The three wavelength fusion high performance liquid chromatographic fingerprin (TWFFP) of Longdanxiegan pill (LDXGP) was established to identify the quality of LDXGP by the systematic quantified fingerprint method. The chromatographic fingerprints (CFPs) of the 12 batches of LDXGP were determined by reversed-phase high performance liquid chromatography. The technique of multi-wavelength fusion fingerprint was applied during processing the fingerprints. The TWFFPs containing 63 co-possessing peaks were obtained when choosing baicalin peak as the referential peak. The 12 batches of LDXGP were identified with hierarchical clustering analysis by using macro qualitative similarity (S(m)) as the variable. According to the results of classification, the referential fingerprint (RFP) was synthesized from 10 batches of LDXGP. Taking the RFP for the qualified model, all the 12 batches of LDXGP were evaluated by the systematic quantified fingerprint method. Among the 12 batches of LDXGP, 9 batches were completely qualified, the contents of 1 batch were obviously higher while the chemical constituents quantity and distributed proportion in 2 batches were not qualified. The systematic quantified fingerprint method based on the technique of multi-wavelength fusion fingerprint ca effectively identify the authentic quality of traditional Chinese medicine.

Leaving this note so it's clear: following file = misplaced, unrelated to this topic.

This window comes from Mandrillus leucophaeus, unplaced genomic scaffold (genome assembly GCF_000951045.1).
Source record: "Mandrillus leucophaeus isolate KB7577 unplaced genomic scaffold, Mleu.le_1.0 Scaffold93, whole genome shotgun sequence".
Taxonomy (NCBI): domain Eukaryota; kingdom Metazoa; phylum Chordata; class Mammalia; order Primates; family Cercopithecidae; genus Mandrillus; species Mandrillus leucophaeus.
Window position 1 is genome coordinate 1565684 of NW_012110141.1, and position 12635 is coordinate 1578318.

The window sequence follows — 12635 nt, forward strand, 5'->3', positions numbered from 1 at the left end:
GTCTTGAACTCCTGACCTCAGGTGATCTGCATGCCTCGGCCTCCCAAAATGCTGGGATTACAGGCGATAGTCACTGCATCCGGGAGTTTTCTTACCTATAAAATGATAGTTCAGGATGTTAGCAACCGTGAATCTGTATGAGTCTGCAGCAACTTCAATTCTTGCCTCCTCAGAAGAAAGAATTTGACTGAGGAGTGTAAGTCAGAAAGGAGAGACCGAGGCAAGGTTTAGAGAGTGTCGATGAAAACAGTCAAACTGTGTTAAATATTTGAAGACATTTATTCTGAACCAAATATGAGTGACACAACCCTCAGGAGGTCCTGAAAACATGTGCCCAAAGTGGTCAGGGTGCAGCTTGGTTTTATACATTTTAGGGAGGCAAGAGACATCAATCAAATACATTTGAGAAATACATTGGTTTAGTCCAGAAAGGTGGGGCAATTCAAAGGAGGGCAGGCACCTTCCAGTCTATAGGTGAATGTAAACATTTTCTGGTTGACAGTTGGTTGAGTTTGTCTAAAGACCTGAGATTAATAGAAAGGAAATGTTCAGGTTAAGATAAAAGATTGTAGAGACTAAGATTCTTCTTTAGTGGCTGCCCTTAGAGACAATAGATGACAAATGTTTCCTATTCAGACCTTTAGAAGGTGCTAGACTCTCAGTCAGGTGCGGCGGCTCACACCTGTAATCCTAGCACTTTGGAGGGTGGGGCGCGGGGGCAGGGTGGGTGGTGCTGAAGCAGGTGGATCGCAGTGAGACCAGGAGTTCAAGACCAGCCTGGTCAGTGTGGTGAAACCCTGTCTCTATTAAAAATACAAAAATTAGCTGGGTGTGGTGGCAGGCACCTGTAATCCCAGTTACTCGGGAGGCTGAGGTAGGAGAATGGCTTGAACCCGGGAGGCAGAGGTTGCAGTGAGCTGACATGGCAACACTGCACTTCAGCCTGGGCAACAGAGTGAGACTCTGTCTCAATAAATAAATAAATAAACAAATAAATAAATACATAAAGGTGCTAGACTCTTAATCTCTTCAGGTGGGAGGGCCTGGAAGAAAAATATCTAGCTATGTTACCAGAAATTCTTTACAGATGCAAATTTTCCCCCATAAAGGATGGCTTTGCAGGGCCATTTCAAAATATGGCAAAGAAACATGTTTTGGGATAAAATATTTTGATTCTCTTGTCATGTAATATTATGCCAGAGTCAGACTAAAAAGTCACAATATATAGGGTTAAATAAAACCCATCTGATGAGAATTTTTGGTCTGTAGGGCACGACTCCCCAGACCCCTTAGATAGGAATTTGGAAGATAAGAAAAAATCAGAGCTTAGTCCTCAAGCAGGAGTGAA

1. Diversity and functional significance of cellulolytic microbes living in termite, pill-bug and stem-borer guts

    PubMed Central

    Bashir, Zeenat; Kondapalli, Vamsi Krishna; Adlakha, Nidhi; Sharma, Anil; Bhatnagar, Raj K.; Chandel, Girish; Yazdani, Syed Shams

    2013-01-01